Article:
SharePoint Online REST APIs (Part IV): Site Collection

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In the SharePoint Online REST APIs series, I’ll be sharing the most common APIs I use. I mainly use these APIs in Power Automate, so I’ll base the information in this series on the data you need for a Send an HTTP request to SharePoint action.

In this article we are moving away from site content, and exploring how to interact with a SharePoint modern site. This includes site information and how to apply scripts on the site. This is not a comprehensive list; rather a list of calls that I use when I can’t use predefined Power Automate actions. I have used the color red to identify interchangeable values.

Get site information including title

Method

URI

GET

_api/web

This call will return all the site properties including the site ID, site title, site description etc.

Get site logo

Method

URI

GET

_api/web/SiteLogoUrl

This is a handy call if you’re creating an app and want to use the logo that was uploaded on the site.

Get site scripts on site

Method

URI

Body

POST

_api/Microsoft.Sharepoint.Utilities.WebTemplateExtensions.SiteScriptUtility.GetSiteDesignRun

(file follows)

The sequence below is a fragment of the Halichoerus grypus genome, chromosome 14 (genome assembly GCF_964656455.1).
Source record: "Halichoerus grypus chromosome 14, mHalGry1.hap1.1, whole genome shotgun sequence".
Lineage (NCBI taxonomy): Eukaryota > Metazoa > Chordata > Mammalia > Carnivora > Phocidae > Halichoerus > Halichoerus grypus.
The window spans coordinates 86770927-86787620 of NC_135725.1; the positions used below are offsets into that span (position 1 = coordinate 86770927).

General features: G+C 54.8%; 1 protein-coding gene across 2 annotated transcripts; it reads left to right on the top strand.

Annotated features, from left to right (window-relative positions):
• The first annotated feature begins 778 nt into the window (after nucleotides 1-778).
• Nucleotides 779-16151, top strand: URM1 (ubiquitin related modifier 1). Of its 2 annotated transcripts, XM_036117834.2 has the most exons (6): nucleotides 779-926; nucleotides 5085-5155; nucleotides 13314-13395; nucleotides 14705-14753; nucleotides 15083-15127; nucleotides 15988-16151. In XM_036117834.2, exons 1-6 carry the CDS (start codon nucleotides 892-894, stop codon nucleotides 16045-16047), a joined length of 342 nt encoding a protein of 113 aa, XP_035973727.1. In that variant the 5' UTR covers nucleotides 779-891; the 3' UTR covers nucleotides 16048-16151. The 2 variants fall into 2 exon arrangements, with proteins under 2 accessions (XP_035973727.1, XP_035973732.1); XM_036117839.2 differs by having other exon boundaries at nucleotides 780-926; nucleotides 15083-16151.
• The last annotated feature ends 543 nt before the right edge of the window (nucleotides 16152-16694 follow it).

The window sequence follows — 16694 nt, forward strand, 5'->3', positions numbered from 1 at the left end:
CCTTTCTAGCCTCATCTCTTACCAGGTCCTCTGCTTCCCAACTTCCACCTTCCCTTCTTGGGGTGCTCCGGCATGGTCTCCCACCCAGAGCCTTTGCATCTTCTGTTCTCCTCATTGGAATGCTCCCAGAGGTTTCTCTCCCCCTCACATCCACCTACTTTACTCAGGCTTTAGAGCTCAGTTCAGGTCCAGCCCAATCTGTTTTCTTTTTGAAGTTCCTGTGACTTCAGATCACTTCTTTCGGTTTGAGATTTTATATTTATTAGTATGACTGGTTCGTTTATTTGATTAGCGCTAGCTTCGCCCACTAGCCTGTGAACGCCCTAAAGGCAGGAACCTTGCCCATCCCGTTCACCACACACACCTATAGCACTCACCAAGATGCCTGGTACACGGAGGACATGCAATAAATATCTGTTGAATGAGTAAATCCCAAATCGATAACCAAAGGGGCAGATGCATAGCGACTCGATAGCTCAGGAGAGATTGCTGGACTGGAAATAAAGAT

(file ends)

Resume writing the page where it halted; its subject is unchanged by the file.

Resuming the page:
{
'webUrl':'https://tenant.sharepoint.com/sites/Site Name',
'siteDesignId':'GUID'
}

This call will check to see if a specific site script has been deployed to a site. If it is not deployed, it will return nothing. You will need the GUID of the site design.

Get all users on a site

Method

URI

GET

_api/web/SiteUsers?$select=Email&$filter=PrincipalType eq 1

PrincipalType is referring to a user. You can also return distribution lists, SharePoint groups etc. For a list of Principal Types, see this article. In this example, I am selecting the email of all the users. However, you can choose any of the properties that are returned in the _api/web/SiteUsers call.

Using SharePoint search on a site

Method

URI

POST

_api/Search/query?querytext='Search for this'&refinementfilters='ContentType:equals("Item")'&clienttype='ContentSearchRegular'

Sometimes you don’t know where an item resides in a site. It might be in a list, library or it could be a person. This call gives the flexibility of SharePoint search to return search results. In this example, I am searching through all Item Content Types. If an item matches with the search term, ‘Search for this‘, it will be returned in this call. This call is extremely flexible, and is also security trimmed (basically this is the same as a user using a search text box).


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